By contrast, Taipei has thus far handled the disease with aplomb. In response to rumors out of Wuhan of a new disease in late December, Taipei was quick to begin screening travelers from the city. Taipei also warned the World Health Organization of the possibility of human-to-human transmission (a warning that was apparently ignored), three weeks before Beijing admitted the same. As Gary Schmitt and I have described, Taiwan’s approach has been “technocratic yet compassionate,” relying “on transparency, proactive searches for possible cases, responsible use of data, admittedly aggressive contact tracing, and government support for the sick and quarantined.” The war against the virus is not over, but thus far Taiwan has been particularly adept in waging it.

Like China, Taiwan has now begun focusing more intently on contributing to the global fight against COVID-19. Unlike China, it is donating millions of masks to the United States, Europe, and countries closer to home. From the earliest inklings of the emergence of a new virus up until now, the contrast between China and Taiwan could not be starker—a contrast that redounds to Taiwan’s benefit.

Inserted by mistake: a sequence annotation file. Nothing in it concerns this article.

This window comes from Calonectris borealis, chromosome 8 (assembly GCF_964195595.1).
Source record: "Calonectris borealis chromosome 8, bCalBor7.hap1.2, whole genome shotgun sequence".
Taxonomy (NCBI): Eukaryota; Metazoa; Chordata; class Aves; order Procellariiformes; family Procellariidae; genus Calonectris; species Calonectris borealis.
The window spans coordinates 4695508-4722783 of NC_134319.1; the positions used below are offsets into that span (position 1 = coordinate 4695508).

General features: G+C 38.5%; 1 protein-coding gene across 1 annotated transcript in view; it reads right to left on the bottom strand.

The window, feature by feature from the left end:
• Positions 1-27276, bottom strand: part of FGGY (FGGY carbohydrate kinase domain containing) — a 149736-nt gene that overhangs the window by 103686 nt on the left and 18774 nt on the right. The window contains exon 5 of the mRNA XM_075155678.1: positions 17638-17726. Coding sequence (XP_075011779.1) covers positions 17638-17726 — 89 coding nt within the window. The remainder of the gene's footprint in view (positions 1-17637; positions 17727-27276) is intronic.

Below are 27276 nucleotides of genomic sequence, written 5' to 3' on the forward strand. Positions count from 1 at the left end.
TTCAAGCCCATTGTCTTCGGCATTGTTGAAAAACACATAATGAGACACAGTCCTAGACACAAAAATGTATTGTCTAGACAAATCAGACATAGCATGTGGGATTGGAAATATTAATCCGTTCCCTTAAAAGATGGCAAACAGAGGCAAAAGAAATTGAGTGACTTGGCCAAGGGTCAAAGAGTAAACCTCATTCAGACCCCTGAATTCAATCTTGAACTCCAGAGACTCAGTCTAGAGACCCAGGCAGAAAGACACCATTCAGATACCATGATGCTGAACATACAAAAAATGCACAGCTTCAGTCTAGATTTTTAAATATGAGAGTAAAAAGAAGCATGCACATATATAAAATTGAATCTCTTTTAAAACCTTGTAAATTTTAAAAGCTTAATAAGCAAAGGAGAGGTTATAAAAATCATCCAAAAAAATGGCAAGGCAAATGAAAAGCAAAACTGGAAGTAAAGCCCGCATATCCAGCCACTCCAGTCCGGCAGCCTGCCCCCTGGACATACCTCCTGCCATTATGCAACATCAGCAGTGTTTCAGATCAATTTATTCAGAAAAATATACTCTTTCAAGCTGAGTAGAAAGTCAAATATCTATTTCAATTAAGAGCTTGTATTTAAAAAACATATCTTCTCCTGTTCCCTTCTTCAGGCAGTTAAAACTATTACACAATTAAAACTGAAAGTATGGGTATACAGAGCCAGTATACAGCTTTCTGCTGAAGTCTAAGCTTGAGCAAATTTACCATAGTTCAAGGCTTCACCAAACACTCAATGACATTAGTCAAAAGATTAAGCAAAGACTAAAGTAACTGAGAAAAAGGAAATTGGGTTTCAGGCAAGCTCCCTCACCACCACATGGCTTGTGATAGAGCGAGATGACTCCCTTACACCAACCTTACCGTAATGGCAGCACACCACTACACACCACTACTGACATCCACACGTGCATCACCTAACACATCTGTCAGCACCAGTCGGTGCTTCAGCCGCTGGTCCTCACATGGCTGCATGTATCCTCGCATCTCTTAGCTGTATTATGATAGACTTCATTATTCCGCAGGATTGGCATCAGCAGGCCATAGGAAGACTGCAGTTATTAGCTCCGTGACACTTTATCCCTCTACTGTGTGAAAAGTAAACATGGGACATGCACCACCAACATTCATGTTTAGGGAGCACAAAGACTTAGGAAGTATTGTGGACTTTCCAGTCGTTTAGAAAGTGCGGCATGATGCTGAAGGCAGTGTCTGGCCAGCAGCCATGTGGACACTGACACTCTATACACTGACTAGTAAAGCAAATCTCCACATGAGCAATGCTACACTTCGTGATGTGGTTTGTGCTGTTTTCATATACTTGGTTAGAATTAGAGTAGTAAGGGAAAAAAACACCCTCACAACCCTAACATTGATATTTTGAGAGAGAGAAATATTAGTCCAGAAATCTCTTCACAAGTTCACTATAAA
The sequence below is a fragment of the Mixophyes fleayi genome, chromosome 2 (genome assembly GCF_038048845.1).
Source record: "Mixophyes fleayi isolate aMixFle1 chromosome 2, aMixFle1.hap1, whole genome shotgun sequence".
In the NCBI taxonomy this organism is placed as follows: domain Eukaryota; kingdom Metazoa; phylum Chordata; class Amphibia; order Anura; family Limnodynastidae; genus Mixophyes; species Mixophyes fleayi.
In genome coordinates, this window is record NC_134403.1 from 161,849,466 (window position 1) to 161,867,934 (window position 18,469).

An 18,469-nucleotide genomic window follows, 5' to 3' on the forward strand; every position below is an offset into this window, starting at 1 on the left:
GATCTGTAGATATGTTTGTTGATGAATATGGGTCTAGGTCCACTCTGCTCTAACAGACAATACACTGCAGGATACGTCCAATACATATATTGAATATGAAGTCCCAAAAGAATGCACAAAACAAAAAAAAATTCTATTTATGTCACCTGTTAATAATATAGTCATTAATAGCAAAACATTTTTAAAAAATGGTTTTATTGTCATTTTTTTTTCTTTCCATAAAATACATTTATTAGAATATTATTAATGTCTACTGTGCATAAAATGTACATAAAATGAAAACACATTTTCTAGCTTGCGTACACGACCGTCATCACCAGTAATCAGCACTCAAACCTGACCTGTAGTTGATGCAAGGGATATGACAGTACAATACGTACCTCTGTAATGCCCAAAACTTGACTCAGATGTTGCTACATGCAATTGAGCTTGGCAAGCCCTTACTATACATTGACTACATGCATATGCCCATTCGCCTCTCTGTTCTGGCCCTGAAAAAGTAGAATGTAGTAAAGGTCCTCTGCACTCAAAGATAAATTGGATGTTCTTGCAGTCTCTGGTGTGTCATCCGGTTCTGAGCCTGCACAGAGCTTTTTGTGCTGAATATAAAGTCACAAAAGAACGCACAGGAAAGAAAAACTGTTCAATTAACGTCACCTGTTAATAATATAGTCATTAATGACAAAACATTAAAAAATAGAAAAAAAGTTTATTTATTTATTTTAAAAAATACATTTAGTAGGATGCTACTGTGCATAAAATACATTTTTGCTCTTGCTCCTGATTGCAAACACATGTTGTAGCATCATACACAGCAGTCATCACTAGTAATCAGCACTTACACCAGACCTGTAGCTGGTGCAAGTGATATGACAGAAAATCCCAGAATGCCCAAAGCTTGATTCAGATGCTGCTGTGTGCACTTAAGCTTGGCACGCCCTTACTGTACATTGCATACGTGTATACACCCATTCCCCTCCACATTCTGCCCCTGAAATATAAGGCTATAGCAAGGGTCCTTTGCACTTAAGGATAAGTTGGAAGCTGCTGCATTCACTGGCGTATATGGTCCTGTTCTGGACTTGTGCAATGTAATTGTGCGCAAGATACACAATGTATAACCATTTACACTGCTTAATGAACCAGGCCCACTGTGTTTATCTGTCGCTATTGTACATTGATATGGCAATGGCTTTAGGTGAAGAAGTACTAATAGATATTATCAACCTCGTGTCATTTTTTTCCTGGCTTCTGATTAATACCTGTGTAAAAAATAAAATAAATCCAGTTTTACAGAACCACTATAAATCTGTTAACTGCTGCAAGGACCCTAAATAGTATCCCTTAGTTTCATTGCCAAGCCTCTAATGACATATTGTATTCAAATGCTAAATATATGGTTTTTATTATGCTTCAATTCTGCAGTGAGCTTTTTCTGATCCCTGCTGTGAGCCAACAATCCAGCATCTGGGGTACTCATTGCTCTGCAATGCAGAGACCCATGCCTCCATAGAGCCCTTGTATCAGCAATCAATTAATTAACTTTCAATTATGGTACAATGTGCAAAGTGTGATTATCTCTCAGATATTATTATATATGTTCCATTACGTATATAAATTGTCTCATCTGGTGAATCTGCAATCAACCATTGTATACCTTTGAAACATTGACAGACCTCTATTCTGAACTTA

Taipei, while still focused on the crisis at hand, may be thinking about how it can make use of that contrast to advance its international standing. In particular, Taipei may have a chance to make substantial progress on three important foreign policy goals: (1) more normal (if still unofficial) relations with more of its overseas friends; (2) meaningful participation in international organizations; and (3) expanded trade with a wide variety of economic partners.

If it is to be successful in doing so, however, Taiwan will need to continue to enhance its own reputation as a responsible stakeholder. In the coming months, there will be three key ways to do so: by helping friends in need, by engaging in public diplomacy, and by seeking a boost from the United States.

Helping Friends in Need

Perhaps most importantly, Taiwan should keep doing what it is already doing. On April 1, President Tsai Ing-wen (蔡英文) announced a donation of 10 million face masks to medical workers in need, with more donations expected to follow as Taiwan’s own supplies allow. Per Taiwan’s Foreign Ministry, the country will donate 2 million face masks to the United States (to which it has already agreed to sell 100,000 masks weekly), 7 million to European countries, and 1 million to its diplomatic allies. Diplomatic allies will also receive “84 thermal imaging devices made in Taiwan,” as well as infrared forehead thermometers.